History

History

 

1987:

A proposal was presented at a higher education conference at Western Michigan University, Kalamazoo, Michigan and discussed “using mentoring to increase retention and success of minority students in higher education.

 

1988:

By-laws were drafted and selection of a Board of Directors at Rhode Island Community College in Warwick, Rhode Island and formed the National Mentoring Association.

 

1988:

By-laws were adopted and the National Mentoring Association was ratified at the American College at Bryn Mawr, Pennsylvania as a membership association in response to the growing need for an organized forum focused on innovative and effective mentoring ideas and practices.

 

2000 - 2008:

The IMA was housed at Western Michigan University

 

2008:

IMA moved its headquarters to Farmington, New Mexico.

 

2011:

The name of the association was officially changed to:

International Mentoring Association.(IMA), a non-for-profit organization and registered as a 501c3.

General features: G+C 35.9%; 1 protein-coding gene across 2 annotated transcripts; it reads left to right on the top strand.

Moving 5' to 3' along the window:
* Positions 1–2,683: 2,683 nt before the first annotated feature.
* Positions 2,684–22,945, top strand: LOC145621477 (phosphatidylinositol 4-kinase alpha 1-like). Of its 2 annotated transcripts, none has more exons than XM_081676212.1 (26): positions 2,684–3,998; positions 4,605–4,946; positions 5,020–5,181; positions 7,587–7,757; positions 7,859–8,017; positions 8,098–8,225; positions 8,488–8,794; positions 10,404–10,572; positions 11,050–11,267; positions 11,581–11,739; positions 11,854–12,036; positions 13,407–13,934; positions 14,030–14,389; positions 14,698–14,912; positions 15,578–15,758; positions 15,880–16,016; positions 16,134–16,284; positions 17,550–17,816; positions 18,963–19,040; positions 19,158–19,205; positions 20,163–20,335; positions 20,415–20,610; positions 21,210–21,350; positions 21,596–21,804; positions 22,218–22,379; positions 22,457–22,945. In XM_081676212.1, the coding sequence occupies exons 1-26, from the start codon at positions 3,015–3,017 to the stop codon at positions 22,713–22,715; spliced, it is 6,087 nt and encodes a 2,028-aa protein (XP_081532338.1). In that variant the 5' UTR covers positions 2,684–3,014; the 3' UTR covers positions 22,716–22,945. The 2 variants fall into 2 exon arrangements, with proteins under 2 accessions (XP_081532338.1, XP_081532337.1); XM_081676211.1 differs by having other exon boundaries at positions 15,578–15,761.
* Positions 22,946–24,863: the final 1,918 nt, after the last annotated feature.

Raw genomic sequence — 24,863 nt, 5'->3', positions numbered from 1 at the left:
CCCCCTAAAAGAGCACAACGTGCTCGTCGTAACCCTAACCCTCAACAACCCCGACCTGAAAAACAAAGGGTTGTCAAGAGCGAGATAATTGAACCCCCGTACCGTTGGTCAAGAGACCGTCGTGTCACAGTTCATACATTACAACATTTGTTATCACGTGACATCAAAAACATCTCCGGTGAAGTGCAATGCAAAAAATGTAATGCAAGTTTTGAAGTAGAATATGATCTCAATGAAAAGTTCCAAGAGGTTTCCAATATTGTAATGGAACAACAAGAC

2014-2018:

The International Mentoring Association moved to 1716 Las Lomas Blvd. NE. Albuquerque, NM, at the University of New Mexico

             

2018:

The International Mentoring Association moved it’s headquarters to Florida and is a consociation with the University of Florida.  Currently located at 4211 NW 186th Street, Newberry, FL 32669, USA www.mentoringassociation.org


 

What Is The IMA

Since 1987, the International Mentoring Association (IMA) has been the premier source for best practice solutions and support of mentoring and coaching professionals and their programs.

The IMA advances individual and organizational development by promoting the use of mentoring best practices in every organizational setting. Our diverse and dynamic worldwide organization unites a broad cross-section of people who are interested in the theory and practice of effective mentoring. Members bring unique experiences and a fresh perspective from their various fields of mentoring. Working together, we share a common commitment to increasing:

• the impact of mentoring

• the performance of mentoring participants

• the effectiveness of the organizations those participants serve

 

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